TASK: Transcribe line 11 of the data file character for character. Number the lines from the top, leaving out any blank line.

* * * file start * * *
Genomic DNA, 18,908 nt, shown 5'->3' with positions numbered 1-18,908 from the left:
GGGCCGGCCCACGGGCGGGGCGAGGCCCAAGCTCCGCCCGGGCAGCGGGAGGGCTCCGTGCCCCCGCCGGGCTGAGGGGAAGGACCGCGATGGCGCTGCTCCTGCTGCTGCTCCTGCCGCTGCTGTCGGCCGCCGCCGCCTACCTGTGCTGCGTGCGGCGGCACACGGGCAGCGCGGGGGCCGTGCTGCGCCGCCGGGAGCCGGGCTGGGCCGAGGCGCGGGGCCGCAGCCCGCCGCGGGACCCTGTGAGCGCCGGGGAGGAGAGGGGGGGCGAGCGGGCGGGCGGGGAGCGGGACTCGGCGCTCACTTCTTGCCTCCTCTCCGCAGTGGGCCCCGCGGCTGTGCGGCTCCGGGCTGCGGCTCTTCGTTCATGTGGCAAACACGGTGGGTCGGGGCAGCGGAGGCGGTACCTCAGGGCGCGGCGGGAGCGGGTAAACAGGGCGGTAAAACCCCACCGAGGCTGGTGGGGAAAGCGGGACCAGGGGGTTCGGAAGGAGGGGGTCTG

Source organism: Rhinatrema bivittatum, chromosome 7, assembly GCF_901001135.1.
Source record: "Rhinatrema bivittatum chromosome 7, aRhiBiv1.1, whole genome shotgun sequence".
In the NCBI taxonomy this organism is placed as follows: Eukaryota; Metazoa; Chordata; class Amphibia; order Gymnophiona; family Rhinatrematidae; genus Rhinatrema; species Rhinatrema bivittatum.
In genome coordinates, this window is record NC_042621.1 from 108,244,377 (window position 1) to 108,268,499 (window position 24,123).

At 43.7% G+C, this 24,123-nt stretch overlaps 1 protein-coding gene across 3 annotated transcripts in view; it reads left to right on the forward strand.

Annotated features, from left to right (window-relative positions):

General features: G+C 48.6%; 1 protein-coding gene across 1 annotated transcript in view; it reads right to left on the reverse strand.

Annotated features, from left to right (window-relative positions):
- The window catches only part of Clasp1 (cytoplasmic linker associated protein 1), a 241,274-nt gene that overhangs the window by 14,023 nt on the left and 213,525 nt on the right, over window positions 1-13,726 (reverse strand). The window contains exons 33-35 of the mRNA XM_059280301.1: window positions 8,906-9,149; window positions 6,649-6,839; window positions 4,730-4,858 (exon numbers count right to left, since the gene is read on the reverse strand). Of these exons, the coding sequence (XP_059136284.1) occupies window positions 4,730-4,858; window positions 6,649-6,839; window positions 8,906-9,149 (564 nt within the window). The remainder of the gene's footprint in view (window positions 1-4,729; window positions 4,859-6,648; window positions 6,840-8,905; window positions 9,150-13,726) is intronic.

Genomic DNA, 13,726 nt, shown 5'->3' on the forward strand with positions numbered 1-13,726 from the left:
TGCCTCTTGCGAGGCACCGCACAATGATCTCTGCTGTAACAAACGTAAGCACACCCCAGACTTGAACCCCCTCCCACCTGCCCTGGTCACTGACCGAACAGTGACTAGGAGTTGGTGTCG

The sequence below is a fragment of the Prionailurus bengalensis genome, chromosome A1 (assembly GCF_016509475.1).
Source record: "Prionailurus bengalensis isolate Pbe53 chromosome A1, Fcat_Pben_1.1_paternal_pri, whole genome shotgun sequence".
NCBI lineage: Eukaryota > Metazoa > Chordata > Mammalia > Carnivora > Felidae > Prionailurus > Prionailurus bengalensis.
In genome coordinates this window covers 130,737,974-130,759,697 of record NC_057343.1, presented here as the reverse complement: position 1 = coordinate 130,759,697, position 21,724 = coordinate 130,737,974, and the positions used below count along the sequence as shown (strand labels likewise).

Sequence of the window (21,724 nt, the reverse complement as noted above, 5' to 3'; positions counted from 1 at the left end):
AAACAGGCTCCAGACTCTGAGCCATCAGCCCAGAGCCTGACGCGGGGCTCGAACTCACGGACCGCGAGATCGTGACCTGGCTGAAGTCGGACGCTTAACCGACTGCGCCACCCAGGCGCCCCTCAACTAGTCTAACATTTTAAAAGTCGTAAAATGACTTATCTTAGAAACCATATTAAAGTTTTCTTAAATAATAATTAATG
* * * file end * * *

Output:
- The window catches only part of Clasp1 (cytoplasmic linker associated protein 1), a 241,274-nt gene that overhangs the window by 14,023 nt on the left and 213,525 nt on the right, over window positions 1-13,726 (reverse strand). The window contains exons 33-35 of the mRNA XM_059280301.1: window positions 8,906-9,149; window positions 6,649-6,839; window positions 4,730-4,858 (exon numbers count right to left, since the gene is read on the reverse strand). Of these exons, the coding sequence (XP_059136284.1) occupies window positions 4,730-4,858; window positions 6,649-6,839; window positions 8,906-9,149 (564 nt within the window). The remainder of the gene's footprint in view (window positions 1-4,729; window positions 4,859-6,648; window positions 6,840-8,905; window positions 9,150-13,726) is intronic.